In the 1930s a British economist by the name of John Maynard Keynes burst onto the frontlines of economic theory. Something of a revolutionary for his time, he diverged from his classical liberal predecessors (i.e. Hayek, Mises) that had previously dominated the scene. He approved of government interventionist policies and smiled favorably upon central bank monetary planning (something his Austrian counterparts would have surely frowned upon). It is telling that Keynes almost singlehandedly shifted the Western world’s economic persuasions. Was he especially brilliant? Were his theories just unquestionably correct, or so convincing so as to be so quickly latched onto?
It does seem probable that in part his glittering popularity had something to do with how appealing his theories were to the political classes, the academics, and the elites. These cadres were, after all, scrambling for a new economic philosophy in the tumultuous wake of the post-war and Great Depression period. The political landscape was changing, progressively giving way to more socialist-inclined notions. The libertarian-esque principles that emerged from Austria and had reigned in the past were no longer quite so in vogue. In America, the nation’s peoples were grappling with the aftermath of the market crash and were scrounging for an explanation. A new, more fashionable, and vaguely statist liberalism was underway.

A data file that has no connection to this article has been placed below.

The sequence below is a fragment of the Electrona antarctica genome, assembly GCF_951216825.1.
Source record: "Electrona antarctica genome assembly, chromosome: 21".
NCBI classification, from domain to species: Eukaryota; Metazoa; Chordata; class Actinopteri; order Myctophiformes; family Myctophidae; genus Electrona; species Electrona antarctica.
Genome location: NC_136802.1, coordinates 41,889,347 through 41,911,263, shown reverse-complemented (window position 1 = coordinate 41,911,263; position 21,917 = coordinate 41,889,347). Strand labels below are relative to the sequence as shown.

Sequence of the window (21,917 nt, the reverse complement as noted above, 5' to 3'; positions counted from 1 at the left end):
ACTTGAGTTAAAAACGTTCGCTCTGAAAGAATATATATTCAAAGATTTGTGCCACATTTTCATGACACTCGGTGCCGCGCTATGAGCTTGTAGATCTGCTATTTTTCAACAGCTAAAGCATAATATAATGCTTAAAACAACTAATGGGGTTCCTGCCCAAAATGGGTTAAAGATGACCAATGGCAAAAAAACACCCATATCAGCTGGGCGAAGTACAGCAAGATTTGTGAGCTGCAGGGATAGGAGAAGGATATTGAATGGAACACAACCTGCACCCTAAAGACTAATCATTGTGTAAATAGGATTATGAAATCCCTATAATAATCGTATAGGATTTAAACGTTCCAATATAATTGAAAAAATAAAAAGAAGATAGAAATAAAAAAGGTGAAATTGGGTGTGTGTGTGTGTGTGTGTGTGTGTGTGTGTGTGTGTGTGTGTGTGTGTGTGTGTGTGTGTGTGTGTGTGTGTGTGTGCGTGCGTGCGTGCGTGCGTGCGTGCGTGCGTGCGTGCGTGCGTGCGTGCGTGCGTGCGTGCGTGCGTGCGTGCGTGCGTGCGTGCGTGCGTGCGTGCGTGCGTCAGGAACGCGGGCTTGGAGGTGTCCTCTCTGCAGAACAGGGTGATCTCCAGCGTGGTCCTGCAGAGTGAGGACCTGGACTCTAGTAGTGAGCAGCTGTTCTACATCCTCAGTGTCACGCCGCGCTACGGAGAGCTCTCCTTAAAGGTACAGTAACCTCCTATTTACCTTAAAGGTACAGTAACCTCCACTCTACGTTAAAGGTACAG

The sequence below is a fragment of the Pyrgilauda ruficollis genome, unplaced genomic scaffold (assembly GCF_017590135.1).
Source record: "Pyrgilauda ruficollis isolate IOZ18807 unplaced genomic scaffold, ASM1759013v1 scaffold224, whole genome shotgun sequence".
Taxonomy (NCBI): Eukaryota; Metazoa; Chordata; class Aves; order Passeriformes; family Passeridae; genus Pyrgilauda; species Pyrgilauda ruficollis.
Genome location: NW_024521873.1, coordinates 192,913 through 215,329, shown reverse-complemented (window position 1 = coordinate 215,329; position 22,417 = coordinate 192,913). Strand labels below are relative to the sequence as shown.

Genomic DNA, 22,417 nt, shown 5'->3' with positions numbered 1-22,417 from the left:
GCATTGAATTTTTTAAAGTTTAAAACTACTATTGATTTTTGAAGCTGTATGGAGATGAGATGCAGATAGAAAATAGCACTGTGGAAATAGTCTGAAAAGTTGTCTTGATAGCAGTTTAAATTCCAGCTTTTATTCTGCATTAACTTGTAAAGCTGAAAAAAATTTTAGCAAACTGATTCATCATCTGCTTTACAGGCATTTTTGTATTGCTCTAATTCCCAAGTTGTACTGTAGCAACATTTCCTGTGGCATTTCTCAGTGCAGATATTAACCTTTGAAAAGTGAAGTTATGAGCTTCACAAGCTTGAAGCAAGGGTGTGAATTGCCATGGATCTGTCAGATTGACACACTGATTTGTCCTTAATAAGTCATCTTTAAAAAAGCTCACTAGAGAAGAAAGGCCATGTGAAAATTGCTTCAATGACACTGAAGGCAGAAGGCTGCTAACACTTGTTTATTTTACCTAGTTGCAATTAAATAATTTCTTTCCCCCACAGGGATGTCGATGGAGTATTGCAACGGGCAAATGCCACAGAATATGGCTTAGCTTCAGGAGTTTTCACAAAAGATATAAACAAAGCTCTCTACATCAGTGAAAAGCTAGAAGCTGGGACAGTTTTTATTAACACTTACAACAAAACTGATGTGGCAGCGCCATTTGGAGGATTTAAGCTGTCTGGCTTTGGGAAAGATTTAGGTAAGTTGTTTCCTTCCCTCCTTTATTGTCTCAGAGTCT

Unimpressed with Hoover and embittered that he was partly culpable for the mess helped to lay the foundations for the nation’s election of a fairly left-wing president — FDR — who appeared to approve of, or otherwise lend from, Keynes’ ideas. (Of course, the commonly accepted narrative of the Great Depression was that Herbert Hoover caused it, or was at least unable to stem it off, and that FDR was the hero who courageously stepped in with interventionist politics, activism, and massive spending. To this day, this narrative is used to justify liberal policies and their apparent successes but this translation of events is far too quiet on the possibility that FDR’s Keynesian-esque policies actually extended the Great Depression.)
Keynes believed in the legitimacy of stimulus spending, favored the central bank manipulation of interest rates and money supply (as not only tolerable but necessary), and generally believed that inflation was a utilitarian tool in the government’s toolbox to generate what he called the “wealth effect”. The wealth effect was nothing more than the changing of people’s perceptions of how rich they were in an effort to stimulate demand, and thus consumption, and then more demand, and then more consumption, and so on. That demand could be artificially prodded into being, ferreted out from each individual’s conscience and encouraged was at the core of what Keynes considered made an economy successful. This changing of perceptions occurred mainly via the lowering of interest rates and/or the production of money.